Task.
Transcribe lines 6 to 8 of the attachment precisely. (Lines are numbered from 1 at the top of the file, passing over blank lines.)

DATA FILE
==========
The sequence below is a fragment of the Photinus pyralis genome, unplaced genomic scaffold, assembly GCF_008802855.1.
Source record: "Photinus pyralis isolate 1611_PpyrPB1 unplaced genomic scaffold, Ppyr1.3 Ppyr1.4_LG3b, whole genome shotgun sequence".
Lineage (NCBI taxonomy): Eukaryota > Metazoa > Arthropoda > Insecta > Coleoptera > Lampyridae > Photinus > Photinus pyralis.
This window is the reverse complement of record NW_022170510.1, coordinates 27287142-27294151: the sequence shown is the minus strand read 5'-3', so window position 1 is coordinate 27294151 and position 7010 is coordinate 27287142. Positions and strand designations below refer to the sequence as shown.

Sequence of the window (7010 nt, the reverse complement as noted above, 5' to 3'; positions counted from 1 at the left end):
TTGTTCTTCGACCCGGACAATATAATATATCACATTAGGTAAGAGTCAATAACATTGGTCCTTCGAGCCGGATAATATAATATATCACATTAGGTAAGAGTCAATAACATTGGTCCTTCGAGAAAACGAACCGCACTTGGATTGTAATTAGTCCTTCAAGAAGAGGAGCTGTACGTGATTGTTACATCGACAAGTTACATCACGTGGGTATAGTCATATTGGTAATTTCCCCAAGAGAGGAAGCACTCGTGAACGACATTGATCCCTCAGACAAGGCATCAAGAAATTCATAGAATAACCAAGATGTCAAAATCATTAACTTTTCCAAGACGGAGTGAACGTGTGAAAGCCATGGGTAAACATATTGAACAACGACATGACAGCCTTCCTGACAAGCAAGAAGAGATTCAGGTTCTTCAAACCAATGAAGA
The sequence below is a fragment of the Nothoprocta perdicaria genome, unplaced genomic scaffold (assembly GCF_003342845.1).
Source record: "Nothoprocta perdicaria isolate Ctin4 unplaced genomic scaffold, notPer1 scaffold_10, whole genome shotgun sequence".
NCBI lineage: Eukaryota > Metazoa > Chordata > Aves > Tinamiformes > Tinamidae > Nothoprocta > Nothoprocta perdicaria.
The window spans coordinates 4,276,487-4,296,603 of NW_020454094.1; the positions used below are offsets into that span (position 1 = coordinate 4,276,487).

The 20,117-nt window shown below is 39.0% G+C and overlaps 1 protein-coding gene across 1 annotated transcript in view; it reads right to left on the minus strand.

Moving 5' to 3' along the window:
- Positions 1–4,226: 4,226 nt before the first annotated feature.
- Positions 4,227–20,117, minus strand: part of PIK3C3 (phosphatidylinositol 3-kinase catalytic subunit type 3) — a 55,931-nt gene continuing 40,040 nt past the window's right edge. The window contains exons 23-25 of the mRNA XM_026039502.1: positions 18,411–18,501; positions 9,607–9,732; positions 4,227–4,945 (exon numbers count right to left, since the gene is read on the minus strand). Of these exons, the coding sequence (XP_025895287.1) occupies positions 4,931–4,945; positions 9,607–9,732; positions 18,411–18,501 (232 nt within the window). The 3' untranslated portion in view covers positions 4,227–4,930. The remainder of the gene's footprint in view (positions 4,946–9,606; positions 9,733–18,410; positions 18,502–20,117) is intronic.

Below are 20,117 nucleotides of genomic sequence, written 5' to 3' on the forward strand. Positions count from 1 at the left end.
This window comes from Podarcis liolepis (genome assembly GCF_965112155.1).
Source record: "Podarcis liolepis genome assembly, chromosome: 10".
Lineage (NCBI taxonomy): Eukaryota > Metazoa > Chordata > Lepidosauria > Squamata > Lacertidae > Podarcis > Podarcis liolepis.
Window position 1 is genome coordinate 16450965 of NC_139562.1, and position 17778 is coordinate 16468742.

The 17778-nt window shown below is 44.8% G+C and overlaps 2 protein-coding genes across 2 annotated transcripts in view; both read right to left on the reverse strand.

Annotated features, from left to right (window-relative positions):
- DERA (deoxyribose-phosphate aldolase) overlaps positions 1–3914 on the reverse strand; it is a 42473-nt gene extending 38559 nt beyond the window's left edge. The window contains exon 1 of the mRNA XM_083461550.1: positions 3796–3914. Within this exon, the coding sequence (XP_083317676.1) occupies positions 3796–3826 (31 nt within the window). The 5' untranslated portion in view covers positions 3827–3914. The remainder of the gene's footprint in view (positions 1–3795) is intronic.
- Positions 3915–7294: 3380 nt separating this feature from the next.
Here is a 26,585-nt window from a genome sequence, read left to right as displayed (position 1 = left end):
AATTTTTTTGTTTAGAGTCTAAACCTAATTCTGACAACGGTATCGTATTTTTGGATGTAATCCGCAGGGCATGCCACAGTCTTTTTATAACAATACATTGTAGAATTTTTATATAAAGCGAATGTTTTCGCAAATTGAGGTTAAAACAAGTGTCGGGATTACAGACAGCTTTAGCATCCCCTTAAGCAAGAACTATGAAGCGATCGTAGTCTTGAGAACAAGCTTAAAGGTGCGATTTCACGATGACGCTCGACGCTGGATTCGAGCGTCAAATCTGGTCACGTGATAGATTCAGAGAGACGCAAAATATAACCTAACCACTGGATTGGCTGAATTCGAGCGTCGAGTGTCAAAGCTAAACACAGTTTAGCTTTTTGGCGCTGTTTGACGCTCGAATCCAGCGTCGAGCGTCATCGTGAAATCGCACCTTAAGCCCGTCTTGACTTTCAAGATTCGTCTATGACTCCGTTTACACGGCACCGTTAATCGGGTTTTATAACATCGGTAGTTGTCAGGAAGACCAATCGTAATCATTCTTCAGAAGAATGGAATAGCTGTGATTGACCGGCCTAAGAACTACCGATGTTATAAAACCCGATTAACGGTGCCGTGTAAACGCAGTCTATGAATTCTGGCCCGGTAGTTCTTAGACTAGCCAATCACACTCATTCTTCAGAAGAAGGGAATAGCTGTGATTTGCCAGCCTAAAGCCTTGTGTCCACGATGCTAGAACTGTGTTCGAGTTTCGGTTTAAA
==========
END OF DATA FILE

TTGTTCTTCGACCCGGACAATATAATATATCACATTAGGTAAGAGTCAATAACATTGGTCCTTCGAGCCGGATAATATAATATATCACATTAGGTAAGAGTCAATAACATTGGTCCTTCGAGAAAACGAACCGCACTTGGATTGTAATTAGTCCTTCAAGAAGAGGAGCTGTACGTGATTGTTACATCGACAAGTTACATCACGTGGGTATAGTCATATTGGTAATTTCCCCAAGAGAGGAAGCACTCGTGAACGACATTGATCCCTCAGACAAGGCATCAAGAAATTCATAGAATAACCAAGATGTCAAAATCATTAACTTTTCCAAGACGGAGTGAACGTGTGAAAGCCATGGGTAAACATATTGAACAACGACATGACAGCCTTCCTGACAAGCAAGAAGAGATTCAGGTTCTTCAAACCAATGAAGA
The sequence below is a fragment of the Nothoprocta perdicaria genome, unplaced genomic scaffold (assembly GCF_003342845.1).
Source record: "Nothoprocta perdicaria isolate Ctin4 unplaced genomic scaffold, notPer1 scaffold_10, whole genome shotgun sequence".